Panel sessions: for a four-day event, there sure were lots of choices for panels sessions! 🙂  Some of my own choices included: Crime tropes, essence of Steampunk stories, self-publishing experiences and strategies, “putting the heart back into super-heroes”, alternative uses of magic and using history to inspire fiction. All the panel sessions I attended were rewarding in one way or another. Other panel topics/themes in the program included: Dr Who, conventions themselves, promotion, mentoring and the ethics of immortality.

Workshops were offered too, plus readings by authors and a ‘gauntlet’ session for story-tellers who felt a bit competitive. 🙂

Opening & Closing Ceremonies; Ditmar Awards: long-time Canberra writer Craig Cormick did an excellent job as MC of the  con’s Opening & Closing Ceremonies, with his light-hearted and creative approach that tied in with the con’s on-going thematic attachments to magic and characters, he engaged the audience right from the start, took care to cover the  ‘house-keeping’ matters and kept each ceremony “moving along nicely” for pace.

The Ditmar Awards, presented on the Saturday night of the con, were hosted by a different writer: Sydney-based Deborah Biancotti. She also used  a generous amount of humour to keep that ceremony progressing well.  Screens were set up to show Tweets of what was happening during the ceremony and there was an intriguing attempt to make a Lego model of SF writer Gary Wolfe.  A couple of lucky audience members even won an opportunity each to go up on stage and announce nominees for an award category and do the Opening of the Envelope and Reading Out the Name. 🙂 As the Ditmars are substantially based on fan votes, this was a great way to keep the awards connected to the audience full of fans, as well honouring the delighted recipients.  I’m very happy to report that CSfG members Shauna O’Meara (for art works) and Kaaron Warren (book and story categories) were among those collecting fine trophies designed by artist Lewis Morley.  Again, that ‘something extra’ that lasted through the con days, was very much a part of the Ditmars ceremony. 🙂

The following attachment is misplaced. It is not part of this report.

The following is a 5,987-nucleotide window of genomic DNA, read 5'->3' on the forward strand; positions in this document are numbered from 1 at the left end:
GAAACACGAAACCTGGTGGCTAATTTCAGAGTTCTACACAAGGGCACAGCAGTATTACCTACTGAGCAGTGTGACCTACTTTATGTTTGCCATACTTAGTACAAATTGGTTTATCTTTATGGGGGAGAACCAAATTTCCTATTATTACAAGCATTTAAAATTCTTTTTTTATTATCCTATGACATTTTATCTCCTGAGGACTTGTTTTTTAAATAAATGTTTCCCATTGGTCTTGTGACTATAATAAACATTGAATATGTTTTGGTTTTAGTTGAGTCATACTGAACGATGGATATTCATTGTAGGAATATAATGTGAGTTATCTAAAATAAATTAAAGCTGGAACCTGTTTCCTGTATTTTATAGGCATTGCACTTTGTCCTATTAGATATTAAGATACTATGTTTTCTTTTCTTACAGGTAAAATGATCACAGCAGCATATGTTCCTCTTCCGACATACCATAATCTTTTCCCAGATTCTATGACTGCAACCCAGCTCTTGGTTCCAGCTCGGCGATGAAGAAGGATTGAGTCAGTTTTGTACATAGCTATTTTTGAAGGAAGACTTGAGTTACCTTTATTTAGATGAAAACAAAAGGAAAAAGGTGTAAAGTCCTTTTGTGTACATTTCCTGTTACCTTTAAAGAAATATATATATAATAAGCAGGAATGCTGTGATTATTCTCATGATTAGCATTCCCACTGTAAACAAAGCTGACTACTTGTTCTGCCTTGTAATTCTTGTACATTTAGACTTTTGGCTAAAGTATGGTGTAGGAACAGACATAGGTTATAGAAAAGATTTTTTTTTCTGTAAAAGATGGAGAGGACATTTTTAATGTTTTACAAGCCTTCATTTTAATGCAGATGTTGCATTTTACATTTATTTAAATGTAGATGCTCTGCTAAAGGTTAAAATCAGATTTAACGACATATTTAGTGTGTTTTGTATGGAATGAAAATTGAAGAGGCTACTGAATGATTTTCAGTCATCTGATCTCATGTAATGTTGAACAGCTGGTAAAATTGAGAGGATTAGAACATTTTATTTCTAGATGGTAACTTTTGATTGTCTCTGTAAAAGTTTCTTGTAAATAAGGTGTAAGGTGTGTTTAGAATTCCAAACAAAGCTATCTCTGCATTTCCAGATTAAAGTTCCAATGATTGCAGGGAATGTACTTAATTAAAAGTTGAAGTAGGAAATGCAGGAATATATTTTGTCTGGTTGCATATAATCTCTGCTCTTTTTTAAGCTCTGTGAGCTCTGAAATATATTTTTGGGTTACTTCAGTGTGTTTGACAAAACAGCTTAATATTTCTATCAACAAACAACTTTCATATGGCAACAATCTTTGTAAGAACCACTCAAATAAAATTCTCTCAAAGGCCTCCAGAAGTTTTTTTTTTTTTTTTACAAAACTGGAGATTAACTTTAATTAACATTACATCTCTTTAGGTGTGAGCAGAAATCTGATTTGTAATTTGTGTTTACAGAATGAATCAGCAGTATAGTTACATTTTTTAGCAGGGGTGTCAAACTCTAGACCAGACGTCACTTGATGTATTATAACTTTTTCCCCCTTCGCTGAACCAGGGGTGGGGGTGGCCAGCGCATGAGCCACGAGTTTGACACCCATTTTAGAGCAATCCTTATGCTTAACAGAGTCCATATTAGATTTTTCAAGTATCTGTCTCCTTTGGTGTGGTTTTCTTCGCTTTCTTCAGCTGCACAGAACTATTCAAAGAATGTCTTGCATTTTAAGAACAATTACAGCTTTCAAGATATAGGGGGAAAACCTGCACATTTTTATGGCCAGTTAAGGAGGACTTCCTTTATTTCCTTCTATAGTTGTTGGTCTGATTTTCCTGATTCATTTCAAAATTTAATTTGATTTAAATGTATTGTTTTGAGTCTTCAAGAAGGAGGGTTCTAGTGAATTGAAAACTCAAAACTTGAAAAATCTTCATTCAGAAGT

Overall impressions? Inspiring, fascinating, informative, sociable and fun.

**Huge thanks! to the Co-Chairs Donna Maree Hansen and Nicole Murphy, the whole Conflux9 committee and hotel staff…and everyone who helped make it happen by simply being there and having a fine time. :)**

Note: for some extra samples of personal Conflux9 experiences, here is a link to the list of various personal ‘wrap-up’ blog posts by other attendees who have already contributed reports for the con’s official blog.